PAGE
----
Know Your Enemy: The Assault on Diversity
While policy-makers and educational administrators decry the underrepresentation of African American students in institutions of higher education, groups like the Center for Individual Rights (CIR) work to limit African American presence on campuses even more. While innovative programmers build programs that will attract African American students to their campuses, CIR attacks programs that are designed for minority students. While some of us breathed a sigh of relief that the U.S. Supreme Court left affirmative action intact in the University of Michigan law school case, the CIR has been emboldened enough to see their victory in the undergraduate case as an invitation to continue litigation against universities.
Here’s what they say on their Web site: “Gratz and Grutter make the continued use of racial preferences risky for colleges. Schools have a choice. They can try to adopt the UM law school system to other contexts, in which case they face continued scrutiny and possible litigation. Or they can follow the Court’s explicit direction to investigate and use the hundreds of race neutral admissions systems now working in five states.”
Ted Shaw, the new president and director-counsel of the NAACP Legal Defense and Education Fund, calls the threat that groups like CIR pose “huge.” He says, “Ironically even after we won Michigan they are trying to contain affirmative action through threats and intimidation, promising litigation down the line. Some universities are fearful of litigation, but others use threats as excuses to do less about affirmative action.” Because the threats of litigation are real, Shaw says, “It is hard to tell which response is real.”
It’s not hard to see what has been attacked. CIR has gone after minority scholarships, pipeline programs in the academy and corporate America, and summer orientation programs, just to name a few. Their attacks have had such a chilling effect on the development of minority scholarship programs, that some groups are deciding to forgo such programs for fear of legal attacks. Yet, these attackers have never gone after private programs for, say, descendants of Civil War veterans, or members of a particular ethnic group, such as Italians or Latvians. It is only race that makes their temperature rise.
Who are the organizations that fund anti-affirmative action efforts? What are their agendas? And how are they funded? Surprisingly some of the very corporations that run a “diversity” line when they talk about their corporate goals also fund efforts to dismantle affirmative action. Some of the same folks who buy corporate tables at NAACP events are funding a litigation program designed to turn the clock back on civil rights. The Adolph Coors Foundation is one of the largest funders of anti-affirmative action work, but there are others, including Archer Daniels Midland, the ARCO Foundation, Chevron USA, Pfizer, the Philip Morris Cos., Texaco and the Xerox Foundation.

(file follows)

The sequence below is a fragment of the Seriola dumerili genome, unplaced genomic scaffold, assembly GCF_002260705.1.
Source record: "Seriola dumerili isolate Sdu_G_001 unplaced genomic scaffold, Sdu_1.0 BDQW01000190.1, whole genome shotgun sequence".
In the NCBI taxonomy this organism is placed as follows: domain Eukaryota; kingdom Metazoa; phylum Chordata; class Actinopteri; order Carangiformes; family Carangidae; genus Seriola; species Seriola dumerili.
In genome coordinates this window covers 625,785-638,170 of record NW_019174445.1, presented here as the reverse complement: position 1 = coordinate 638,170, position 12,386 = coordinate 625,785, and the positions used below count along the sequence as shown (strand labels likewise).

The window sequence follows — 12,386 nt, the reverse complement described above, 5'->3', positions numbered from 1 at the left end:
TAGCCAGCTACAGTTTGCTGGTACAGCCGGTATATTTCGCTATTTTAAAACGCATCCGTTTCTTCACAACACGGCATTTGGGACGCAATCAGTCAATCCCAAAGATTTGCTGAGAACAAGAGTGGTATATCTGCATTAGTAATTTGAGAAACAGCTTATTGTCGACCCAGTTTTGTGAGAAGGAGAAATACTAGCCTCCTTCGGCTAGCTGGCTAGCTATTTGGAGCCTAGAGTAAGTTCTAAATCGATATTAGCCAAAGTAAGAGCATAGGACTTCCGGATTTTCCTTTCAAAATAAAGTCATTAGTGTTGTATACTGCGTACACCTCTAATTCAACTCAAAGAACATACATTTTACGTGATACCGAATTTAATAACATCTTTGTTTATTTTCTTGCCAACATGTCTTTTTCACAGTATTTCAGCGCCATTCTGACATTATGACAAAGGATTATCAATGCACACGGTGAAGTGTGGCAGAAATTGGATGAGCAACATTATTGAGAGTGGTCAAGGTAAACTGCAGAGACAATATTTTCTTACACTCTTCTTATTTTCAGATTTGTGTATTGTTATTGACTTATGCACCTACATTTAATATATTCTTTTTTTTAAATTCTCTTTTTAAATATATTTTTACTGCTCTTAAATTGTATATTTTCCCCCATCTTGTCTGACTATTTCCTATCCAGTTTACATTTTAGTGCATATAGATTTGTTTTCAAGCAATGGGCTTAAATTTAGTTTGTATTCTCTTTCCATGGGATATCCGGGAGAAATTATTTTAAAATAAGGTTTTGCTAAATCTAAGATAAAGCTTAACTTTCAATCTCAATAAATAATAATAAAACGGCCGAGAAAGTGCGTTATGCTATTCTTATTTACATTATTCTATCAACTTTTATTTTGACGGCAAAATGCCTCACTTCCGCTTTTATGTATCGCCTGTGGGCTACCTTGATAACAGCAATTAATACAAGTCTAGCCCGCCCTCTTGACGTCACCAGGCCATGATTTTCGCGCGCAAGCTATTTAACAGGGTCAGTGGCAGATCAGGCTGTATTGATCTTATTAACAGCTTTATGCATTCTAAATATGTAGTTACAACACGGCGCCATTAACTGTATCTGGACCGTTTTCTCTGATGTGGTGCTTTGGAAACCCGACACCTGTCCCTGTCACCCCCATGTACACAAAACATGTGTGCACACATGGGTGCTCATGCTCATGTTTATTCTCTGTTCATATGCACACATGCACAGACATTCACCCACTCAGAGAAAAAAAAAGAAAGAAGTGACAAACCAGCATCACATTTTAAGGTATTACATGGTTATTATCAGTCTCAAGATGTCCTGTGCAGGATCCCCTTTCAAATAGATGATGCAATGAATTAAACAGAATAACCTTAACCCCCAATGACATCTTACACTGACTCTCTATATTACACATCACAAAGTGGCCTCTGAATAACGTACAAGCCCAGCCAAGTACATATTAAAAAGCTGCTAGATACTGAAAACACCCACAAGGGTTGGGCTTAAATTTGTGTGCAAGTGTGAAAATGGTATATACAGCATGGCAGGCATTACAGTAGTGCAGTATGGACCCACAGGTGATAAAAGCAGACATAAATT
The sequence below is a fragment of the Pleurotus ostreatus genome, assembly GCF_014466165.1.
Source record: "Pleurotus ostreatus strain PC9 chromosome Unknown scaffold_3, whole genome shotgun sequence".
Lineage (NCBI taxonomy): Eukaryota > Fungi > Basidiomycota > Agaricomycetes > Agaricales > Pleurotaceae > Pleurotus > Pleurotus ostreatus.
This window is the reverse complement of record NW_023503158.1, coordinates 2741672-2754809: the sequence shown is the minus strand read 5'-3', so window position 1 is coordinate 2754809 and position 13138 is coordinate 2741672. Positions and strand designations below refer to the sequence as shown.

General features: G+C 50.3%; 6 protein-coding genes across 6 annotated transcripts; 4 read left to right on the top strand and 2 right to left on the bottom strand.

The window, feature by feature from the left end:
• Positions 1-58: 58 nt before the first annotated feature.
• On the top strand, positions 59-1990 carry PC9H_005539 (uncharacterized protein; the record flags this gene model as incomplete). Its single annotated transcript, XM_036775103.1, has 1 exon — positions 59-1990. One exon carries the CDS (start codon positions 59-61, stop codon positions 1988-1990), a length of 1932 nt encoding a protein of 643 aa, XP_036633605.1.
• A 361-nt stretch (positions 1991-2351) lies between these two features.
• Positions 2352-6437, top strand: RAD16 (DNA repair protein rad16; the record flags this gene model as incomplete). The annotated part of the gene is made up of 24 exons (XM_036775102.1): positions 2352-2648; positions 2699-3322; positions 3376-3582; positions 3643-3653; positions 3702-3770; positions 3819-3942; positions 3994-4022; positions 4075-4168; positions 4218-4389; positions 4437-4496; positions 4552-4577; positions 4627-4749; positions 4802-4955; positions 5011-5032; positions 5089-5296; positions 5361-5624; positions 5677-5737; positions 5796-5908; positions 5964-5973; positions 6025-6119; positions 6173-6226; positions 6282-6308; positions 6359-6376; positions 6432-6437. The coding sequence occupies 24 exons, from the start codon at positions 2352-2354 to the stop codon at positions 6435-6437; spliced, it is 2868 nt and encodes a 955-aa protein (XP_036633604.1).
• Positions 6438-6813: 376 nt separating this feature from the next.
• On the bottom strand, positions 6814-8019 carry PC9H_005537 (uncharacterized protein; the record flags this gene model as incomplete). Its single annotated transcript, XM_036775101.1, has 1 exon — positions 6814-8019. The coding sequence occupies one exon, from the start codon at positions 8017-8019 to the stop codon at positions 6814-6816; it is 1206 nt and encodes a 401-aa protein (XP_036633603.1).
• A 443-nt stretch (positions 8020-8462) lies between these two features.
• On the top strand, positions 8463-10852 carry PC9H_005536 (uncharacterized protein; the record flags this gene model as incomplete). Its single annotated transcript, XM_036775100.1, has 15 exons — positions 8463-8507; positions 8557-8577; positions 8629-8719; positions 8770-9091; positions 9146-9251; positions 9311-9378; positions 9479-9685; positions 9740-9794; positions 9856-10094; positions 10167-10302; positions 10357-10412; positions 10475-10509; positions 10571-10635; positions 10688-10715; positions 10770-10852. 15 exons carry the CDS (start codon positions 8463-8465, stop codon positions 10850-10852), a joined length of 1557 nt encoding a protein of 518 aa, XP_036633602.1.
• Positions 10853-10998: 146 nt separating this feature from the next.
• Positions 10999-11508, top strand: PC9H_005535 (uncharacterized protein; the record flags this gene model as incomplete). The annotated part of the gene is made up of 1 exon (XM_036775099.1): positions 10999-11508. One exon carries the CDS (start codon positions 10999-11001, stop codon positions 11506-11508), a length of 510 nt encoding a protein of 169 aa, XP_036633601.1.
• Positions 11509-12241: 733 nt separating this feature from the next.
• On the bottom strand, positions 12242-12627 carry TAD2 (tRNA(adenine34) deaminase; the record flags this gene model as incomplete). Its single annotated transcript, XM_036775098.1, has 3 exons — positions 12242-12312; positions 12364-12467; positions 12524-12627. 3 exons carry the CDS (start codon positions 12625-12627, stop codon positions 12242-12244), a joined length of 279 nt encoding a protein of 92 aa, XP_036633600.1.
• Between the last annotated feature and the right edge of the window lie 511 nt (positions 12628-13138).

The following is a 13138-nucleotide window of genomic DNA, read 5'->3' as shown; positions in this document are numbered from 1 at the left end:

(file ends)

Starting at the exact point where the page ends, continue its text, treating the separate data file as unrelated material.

The CIR is not the only bad guy. The Pacific Legal Foundation, the Southeastern Legal Foundation, the Institute for Justice and the American Civil Rights Coalition are among the other groups dedicated to dismantling civil rights and affirmative action. Some African Americans have also become pawns in this game, working with groups like the Center for New Black Leadership and the Center for Equal Opportunity. Many of these groups have been funded by clearly conservative organizations like The Bradley Foundation, the Scaife Foundations (there are several), the John M. Olin Foundation Inc. and others. While foundations that are perceived as liberal struggle to show “balance” in their funding, or to be “apolitical,” conservative foundations show no hesitation to spend big money to achieve their goals.
Lee Cokorinos of the Institute for Democracy Studies has done an extremely thorough job of documenting the “organized challenge to racial and gender justice” in his book, The Assault on Diversity: An Organized Challenge to Racial and Gender Justice (Rowman and Littlefield, 2003). He looked at the plethora of new conservative organizations, their leadership, and the sources of their funding. He notes that the Right is battling those who support diversity in the media, in the courtroom, and in the political arena and warns of the “aggressive opposition” that these organizations pose to affirmative action and diversity initiatives. Their goal? Cokorinos says it is “the elimination of many of the central gains of the civil rights movement over the last half century.”
These organizations have been shrewd in their ability to use the language of the civil rights movement against it. They purport to stand for fairness, and insist that they simply want a level playing field. But they myopically ignore structural racism, or our nation’s racist past. Missing in action during the civil rights movement, they now want to argue that White people are victims of discrimination. Wonders Shaw, “Why devote so much of one’s time, money, resources … against affirmative action when so much racial inequality, as a consequence of our nation’s long history of White supremacy, remains intact?”
Obviously, these people see nothing wrong with racial inequities, shrugging them off as they attack the very programs that would close some of the racial gaps in income and education. We have to know these enemies and the many institutions they have created to oppose the African American presence in “their” institutions. They are well organized, well funded and arrogant. But knowledge is power, and we can begin to protect ourselves against assaults on diversity by understanding who these people and institutions are and what their agenda is.
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